Government Rescues and Socialized Capitalism
In our story Monday about the government’s rescue plan for Fannie Mae and Freddie Mac, we raised the question of why, once again, no conditions were required from the institution being rescued. Like Bear Stearns, both of the mortgage giants weren’t asked for anything in return for gaining access to possibly billions of dollars and loans and investments from the federal government.
President Bush denied in Tuesday’s press conference that help for the two companies amounted to a bailout, but some see the government’s actions as just that.
Economist and former Clinton administration Labor secretary Robert Reich calls the government’s actions “socialized capitalism,” consisting of private gains and public losses. How do you weigh that against the need to help investment banks that are too big to fail? Reich has some ideas in his post:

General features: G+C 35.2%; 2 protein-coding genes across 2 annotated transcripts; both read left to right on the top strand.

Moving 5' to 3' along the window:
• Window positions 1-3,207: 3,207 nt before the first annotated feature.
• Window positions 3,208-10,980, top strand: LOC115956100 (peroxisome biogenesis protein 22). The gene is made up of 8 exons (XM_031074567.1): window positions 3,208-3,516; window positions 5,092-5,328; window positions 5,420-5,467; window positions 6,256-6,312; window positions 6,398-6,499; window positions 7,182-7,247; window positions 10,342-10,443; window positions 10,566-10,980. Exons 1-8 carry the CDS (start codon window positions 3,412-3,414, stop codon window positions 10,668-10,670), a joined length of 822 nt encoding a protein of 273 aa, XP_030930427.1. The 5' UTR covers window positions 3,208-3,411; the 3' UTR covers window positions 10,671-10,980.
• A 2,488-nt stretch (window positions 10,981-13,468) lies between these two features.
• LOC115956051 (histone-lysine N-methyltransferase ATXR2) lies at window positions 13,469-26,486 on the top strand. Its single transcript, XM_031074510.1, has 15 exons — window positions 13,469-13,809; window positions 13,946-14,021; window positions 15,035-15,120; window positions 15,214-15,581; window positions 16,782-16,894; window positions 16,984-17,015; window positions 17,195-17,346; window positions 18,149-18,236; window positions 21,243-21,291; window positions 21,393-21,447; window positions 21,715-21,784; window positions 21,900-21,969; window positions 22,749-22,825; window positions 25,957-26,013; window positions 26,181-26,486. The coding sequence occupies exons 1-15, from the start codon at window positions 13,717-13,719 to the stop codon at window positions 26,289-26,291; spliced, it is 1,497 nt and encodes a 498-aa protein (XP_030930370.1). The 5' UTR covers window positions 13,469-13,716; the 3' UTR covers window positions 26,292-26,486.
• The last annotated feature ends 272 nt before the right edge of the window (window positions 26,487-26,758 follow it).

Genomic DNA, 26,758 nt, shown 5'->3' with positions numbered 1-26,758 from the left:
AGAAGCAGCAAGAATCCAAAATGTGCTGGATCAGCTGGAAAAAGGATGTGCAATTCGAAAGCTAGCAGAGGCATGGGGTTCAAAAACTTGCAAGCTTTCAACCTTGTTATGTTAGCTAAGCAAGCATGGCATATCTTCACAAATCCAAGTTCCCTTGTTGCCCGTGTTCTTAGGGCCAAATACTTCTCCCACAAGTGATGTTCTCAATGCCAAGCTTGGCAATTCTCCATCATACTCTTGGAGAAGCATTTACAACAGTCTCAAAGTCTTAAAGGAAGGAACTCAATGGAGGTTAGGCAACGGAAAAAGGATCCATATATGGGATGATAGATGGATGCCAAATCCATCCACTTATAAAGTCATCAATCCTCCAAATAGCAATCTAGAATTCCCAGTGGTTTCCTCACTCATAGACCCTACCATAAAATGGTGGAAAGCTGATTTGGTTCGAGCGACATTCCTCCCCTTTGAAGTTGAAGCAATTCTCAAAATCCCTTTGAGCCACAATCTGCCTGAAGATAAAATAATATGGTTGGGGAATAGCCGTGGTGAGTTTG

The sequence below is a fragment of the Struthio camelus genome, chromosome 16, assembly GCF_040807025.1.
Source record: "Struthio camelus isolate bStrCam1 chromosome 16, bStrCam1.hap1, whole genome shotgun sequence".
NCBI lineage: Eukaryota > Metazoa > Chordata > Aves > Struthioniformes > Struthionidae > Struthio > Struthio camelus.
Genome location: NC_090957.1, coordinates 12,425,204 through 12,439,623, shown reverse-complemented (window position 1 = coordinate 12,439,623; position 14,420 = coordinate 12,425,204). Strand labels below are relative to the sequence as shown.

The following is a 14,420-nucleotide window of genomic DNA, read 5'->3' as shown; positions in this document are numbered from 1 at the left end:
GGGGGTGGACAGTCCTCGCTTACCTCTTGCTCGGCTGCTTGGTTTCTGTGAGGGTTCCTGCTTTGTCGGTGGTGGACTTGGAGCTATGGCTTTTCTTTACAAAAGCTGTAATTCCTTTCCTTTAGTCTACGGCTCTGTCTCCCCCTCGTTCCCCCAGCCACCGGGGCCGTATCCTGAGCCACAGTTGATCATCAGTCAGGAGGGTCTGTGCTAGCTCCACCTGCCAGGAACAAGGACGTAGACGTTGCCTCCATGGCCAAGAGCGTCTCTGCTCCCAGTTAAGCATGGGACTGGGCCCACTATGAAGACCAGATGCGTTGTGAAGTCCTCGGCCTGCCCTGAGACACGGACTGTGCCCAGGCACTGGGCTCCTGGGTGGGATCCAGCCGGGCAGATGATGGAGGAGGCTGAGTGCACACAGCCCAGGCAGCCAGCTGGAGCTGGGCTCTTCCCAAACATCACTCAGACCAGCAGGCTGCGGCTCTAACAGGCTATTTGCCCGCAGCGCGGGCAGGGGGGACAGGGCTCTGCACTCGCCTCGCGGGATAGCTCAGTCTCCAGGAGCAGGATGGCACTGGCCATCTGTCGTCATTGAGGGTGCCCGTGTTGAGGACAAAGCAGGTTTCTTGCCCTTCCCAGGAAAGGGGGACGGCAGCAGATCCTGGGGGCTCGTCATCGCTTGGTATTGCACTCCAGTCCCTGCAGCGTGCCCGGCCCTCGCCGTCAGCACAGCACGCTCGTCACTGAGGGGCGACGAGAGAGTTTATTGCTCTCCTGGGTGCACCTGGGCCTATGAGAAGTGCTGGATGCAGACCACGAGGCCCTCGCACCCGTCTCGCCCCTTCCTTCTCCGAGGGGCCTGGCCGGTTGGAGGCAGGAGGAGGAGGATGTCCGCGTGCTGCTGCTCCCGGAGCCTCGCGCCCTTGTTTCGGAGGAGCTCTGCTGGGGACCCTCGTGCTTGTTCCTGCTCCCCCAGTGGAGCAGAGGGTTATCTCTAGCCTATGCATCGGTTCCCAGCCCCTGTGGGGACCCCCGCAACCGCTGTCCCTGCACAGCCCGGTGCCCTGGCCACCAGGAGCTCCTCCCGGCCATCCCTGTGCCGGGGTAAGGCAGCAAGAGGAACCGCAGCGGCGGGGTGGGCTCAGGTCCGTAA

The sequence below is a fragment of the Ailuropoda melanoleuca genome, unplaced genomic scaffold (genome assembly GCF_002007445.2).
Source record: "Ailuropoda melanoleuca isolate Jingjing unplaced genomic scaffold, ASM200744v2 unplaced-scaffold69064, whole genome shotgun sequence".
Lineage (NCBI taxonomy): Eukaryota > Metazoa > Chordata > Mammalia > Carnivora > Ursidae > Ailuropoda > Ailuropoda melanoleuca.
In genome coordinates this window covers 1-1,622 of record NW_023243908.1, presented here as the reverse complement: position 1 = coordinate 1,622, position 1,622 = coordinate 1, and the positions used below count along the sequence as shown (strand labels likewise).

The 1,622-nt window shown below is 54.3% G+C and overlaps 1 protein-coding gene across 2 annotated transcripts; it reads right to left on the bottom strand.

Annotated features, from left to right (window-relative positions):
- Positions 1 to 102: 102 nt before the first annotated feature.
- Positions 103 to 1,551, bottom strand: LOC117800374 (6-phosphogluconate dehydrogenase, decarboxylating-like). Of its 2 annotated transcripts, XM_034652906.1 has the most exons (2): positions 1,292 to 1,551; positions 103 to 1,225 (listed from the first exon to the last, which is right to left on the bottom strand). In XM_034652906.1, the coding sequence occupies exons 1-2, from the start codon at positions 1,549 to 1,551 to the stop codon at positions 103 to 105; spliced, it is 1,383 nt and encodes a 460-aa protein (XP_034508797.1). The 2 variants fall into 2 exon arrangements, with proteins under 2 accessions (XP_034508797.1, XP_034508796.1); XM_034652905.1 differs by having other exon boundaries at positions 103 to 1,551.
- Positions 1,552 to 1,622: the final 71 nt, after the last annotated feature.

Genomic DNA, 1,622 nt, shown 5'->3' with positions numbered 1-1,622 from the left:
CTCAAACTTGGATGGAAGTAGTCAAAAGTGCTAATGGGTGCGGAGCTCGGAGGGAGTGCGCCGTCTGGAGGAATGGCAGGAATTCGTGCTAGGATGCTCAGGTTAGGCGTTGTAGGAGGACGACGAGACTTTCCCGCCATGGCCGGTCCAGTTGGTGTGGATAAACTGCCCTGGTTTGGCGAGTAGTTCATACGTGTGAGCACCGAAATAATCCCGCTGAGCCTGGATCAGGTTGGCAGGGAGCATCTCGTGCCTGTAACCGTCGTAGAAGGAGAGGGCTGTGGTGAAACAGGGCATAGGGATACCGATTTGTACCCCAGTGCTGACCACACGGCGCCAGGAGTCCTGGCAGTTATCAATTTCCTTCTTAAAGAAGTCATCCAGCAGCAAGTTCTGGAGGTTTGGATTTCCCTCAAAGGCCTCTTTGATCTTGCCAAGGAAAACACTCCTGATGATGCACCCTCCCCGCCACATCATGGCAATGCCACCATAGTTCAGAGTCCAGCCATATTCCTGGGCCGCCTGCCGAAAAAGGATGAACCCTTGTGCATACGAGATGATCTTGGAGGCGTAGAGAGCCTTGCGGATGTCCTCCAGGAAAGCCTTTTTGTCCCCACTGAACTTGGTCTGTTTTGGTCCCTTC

Here’s a modest proposal: When taxpayers insure a giant entity against loss — as we now are with Freddie, Fannie, and Wall Street investment banks — those entities must agree that: (1) for the duration of the bailout, their top executives cannot receive total annual compensation higher than that received by the President of the United States, and 2) the government gets five percent of their current valuation as shares of stock (roughly representing the benefit to their shareholders of the federal insurance) — so that if and when the entities become profitable again, taxpayers are compensated for the risk they’ve taken on.
Reich isn’t the only one with some second thoughts after Monday’s frenzied actions. For the next investment bank that seems on the edge of disaster, don’t be surprised to see the government attach a few conditions. After a few of these bailouts, the feds unfortunately are getting some experience at this.